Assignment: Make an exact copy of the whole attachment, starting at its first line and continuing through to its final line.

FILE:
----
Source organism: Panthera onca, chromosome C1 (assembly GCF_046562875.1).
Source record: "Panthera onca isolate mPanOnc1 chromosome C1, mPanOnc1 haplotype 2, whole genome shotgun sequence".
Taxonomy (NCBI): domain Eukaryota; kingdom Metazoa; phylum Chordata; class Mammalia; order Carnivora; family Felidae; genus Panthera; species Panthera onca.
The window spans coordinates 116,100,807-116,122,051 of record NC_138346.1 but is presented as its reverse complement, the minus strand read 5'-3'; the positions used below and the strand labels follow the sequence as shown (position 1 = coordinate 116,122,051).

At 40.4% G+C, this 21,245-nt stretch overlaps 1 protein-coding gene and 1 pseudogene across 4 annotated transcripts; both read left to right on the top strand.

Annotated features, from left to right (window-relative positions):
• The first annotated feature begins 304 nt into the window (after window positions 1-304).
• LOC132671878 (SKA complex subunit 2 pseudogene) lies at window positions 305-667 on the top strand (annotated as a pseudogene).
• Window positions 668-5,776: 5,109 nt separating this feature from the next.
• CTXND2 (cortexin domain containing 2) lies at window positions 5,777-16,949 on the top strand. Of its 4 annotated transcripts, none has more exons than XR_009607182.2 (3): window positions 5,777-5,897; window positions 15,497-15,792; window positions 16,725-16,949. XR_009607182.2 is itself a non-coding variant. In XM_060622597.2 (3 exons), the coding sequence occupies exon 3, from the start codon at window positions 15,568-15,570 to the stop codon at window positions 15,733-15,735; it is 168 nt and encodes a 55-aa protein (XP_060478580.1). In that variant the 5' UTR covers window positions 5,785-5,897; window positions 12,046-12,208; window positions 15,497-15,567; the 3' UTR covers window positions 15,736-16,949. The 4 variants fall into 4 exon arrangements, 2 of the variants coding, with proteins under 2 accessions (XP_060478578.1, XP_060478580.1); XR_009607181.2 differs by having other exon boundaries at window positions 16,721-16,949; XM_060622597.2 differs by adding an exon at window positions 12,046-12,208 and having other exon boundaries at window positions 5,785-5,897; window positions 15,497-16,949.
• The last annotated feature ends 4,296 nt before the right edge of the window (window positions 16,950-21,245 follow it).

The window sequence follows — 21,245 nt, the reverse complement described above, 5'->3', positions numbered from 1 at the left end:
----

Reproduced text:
Source organism: Panthera onca, chromosome C1 (assembly GCF_046562875.1).
Source record: "Panthera onca isolate mPanOnc1 chromosome C1, mPanOnc1 haplotype 2, whole genome shotgun sequence".
Taxonomy (NCBI): domain Eukaryota; kingdom Metazoa; phylum Chordata; class Mammalia; order Carnivora; family Felidae; genus Panthera; species Panthera onca.
The window spans coordinates 116,100,807-116,122,051 of record NC_138346.1 but is presented as its reverse complement, the minus strand read 5'-3'; the positions used below and the strand labels follow the sequence as shown (position 1 = coordinate 116,122,051).

At 40.4% G+C, this 21,245-nt stretch overlaps 1 protein-coding gene and 1 pseudogene across 4 annotated transcripts; both read left to right on the top strand.

Annotated features, from left to right (window-relative positions):
• The first annotated feature begins 304 nt into the window (after window positions 1-304).
• LOC132671878 (SKA complex subunit 2 pseudogene) lies at window positions 305-667 on the top strand (annotated as a pseudogene).
• Window positions 668-5,776: 5,109 nt separating this feature from the next.
• CTXND2 (cortexin domain containing 2) lies at window positions 5,777-16,949 on the top strand. Of its 4 annotated transcripts, none has more exons than XR_009607182.2 (3): window positions 5,777-5,897; window positions 15,497-15,792; window positions 16,725-16,949. XR_009607182.2 is itself a non-coding variant. In XM_060622597.2 (3 exons), the coding sequence occupies exon 3, from the start codon at window positions 15,568-15,570 to the stop codon at window positions 15,733-15,735; it is 168 nt and encodes a 55-aa protein (XP_060478580.1). In that variant the 5' UTR covers window positions 5,785-5,897; window positions 12,046-12,208; window positions 15,497-15,567; the 3' UTR covers window positions 15,736-16,949. The 4 variants fall into 4 exon arrangements, 2 of the variants coding, with proteins under 2 accessions (XP_060478578.1, XP_060478580.1); XR_009607181.2 differs by having other exon boundaries at window positions 16,721-16,949; XM_060622597.2 differs by adding an exon at window positions 12,046-12,208 and having other exon boundaries at window positions 5,785-5,897; window positions 15,497-16,949.
• The last annotated feature ends 4,296 nt before the right edge of the window (window positions 16,950-21,245 follow it).

The window sequence follows — 21,245 nt, the reverse complement described above, 5'->3', positions numbered from 1 at the left end: